The course was only a week long but sometimes I think I gained as much from that week as I did in 4 years of art school.
Your ongoing collaboration with writer Michael Kimber has yielded some wonderful work. Do you approach this type of project differently than usual client work?
Yes, definitely. Michael provides no art direction whatsoever, and we work simply on the understanding that I’m responding to his writing in an honest and spirited way. There are no real deadlines, and I do these drawings when I can get to them and when something in his writing sparks a reaction. I was very happy with the first two, ‘Champions Of Breakfast’ and ‘Empty Nest’, they were strong visual comments with a sense of humor. But the third piece ‘Treading Water’ is in my opinion one of my strongest works, and it was the result of a much more personal response to heavier source material.
What would you most like to see yourself doing in the coming years? Do you have any upcoming projects we can look forward to?
For now I’m just focusing on steady work as an illustrator. I’ve been treading part-time, semi-pro water for such a long time that all I’m really after at the moment is to keep this boat afloat full-time. Learning self-promotion and trying to do it effectively is a whole new art, and it’s keeping me pretty busy.
Further down the road I can imagine teaching or Art Direction, and if I allow myself to daydream (and of course I do) I like to see myself having my pick of clients and trying my hand at toy design, typography, animation and pattern design ( I would love to design excessively intricate wallpaper if only people still wanted it ).
I’m preparing to release a small edition of prints in the very near future. Right now I’m collecting suggestions through my facebook page as to which piece I should run, and an edition of 20 signed giclée prints will be available in the coming weeks.
There are always a host of hare-brained schemes in the incubator and it’s hard to say at any given time which ones will survive to adulthood. I’ve recently customized my first Munny doll and I’m looking forward to doing a few more, and Lisa and I have batted around the idea of a bilingual kid’s book (german/ english). Other than that I’m adding new work to my portfolio all the time, any interested parties can follow that progress on my site and my facebook page.
‘Both Our Houses’ is a fascinating piece. Was this a personal project? Can you tell us about the image and what it means to you?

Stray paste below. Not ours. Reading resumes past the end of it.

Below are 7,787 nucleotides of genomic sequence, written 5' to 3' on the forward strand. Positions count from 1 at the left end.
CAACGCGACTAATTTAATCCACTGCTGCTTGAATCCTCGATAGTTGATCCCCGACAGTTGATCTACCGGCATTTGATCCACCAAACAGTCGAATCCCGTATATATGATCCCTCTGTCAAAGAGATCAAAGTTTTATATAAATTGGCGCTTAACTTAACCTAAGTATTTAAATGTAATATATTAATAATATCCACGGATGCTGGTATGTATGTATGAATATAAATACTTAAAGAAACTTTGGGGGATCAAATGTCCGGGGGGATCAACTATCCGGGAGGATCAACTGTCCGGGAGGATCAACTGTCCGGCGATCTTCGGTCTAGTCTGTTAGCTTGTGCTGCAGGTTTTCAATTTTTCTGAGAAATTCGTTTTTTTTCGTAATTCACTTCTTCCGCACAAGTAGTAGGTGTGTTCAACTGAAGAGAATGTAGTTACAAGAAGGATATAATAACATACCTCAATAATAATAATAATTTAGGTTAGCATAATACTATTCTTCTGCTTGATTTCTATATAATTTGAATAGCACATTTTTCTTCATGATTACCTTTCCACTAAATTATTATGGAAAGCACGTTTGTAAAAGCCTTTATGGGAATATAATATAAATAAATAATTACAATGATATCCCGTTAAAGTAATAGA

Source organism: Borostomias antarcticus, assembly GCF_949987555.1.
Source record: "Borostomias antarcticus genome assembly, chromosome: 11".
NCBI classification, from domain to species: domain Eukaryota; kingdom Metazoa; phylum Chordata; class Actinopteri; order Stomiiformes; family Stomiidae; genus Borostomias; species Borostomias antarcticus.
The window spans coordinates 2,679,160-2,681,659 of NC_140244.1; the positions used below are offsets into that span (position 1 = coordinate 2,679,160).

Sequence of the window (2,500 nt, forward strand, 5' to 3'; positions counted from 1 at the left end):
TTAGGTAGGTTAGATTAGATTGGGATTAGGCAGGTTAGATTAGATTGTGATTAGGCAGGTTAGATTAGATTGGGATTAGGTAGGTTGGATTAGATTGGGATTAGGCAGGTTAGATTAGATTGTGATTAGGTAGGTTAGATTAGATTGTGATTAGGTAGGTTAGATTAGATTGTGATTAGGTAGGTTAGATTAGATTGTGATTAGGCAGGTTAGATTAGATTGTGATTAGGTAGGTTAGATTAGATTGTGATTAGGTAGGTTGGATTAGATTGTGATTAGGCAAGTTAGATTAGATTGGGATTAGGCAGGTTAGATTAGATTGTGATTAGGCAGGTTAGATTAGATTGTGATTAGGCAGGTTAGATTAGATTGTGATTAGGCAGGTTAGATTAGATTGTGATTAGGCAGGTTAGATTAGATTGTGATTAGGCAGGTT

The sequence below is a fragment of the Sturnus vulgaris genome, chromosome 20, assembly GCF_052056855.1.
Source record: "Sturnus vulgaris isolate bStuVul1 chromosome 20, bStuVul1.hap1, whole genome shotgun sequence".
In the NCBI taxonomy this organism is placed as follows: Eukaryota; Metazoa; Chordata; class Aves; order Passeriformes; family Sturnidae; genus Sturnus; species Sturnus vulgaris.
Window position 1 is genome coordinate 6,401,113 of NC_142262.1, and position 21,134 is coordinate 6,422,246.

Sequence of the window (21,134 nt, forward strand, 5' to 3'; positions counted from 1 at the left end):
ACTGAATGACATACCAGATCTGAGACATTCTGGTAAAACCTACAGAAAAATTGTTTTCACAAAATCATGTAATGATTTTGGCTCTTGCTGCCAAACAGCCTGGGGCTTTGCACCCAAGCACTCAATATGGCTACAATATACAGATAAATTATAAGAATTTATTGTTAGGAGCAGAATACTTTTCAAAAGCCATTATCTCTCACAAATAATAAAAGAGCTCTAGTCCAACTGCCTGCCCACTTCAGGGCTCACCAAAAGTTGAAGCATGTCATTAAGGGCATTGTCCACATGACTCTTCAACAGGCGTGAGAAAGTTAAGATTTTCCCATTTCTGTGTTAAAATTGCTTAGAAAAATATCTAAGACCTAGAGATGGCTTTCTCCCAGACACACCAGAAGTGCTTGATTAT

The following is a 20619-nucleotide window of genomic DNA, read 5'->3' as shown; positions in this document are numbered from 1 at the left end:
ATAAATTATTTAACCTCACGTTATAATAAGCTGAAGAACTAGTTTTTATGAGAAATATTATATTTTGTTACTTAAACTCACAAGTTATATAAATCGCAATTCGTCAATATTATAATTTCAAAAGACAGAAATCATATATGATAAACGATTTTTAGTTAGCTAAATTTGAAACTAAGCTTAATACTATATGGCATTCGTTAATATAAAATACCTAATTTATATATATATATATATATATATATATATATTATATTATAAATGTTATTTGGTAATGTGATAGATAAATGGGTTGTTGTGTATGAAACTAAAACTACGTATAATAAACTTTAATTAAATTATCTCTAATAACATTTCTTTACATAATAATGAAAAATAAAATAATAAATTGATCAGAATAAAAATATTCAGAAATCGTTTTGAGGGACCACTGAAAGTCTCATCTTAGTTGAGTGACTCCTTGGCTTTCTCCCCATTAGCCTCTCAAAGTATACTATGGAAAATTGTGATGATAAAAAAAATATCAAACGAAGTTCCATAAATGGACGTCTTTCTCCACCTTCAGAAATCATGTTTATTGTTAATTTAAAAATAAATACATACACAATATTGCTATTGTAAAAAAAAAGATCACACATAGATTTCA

Yes, that was a personal piece. It’s about the effects of colonisation on the native nations of what is now Canada. This is a topic I first worked with at the end of art school, for my graduate exhibition ‘White Eyes’. There is so much to say about this part of Canadian history, and it’s such a huge part of that history, but for the most part we don’t talk about it much. It’s impossible to ‘tell it like it was’ because we’re too intimately involved with it and the historical sources are too one-sided, so I focus on my own responses to what I manage to learn and to what I see around me, and that response is dominated by horror and sadness.
Growing up as a Canadian kid, I learned throughout my schooling about ‘Les Amérindiens’ (I went to school in French), and I grew to love them. As I grew older and my interest remained, I continued to learn about them on my own and eventually I had to face up to the realities behind what I had learned in school.
In this piece the central image is the blanket of locusts and roaches, and this stands for the smallpox that wiped out huge swaths of the native populations, and the famous ‘Hudson’s Bay Blankets’ that helped spread the disease. In addition to that, I’ve made reference to the myths of the ‘Red Man’ in film and television that still dominate popular perception of native peoples, and the often-broken promises of the many Treaties throughout our history. There are other elements here of my personal reflections on the matter, but the above are the ones that best lend themselves to this sort of explanation.
All images ©2010 Peter Diamond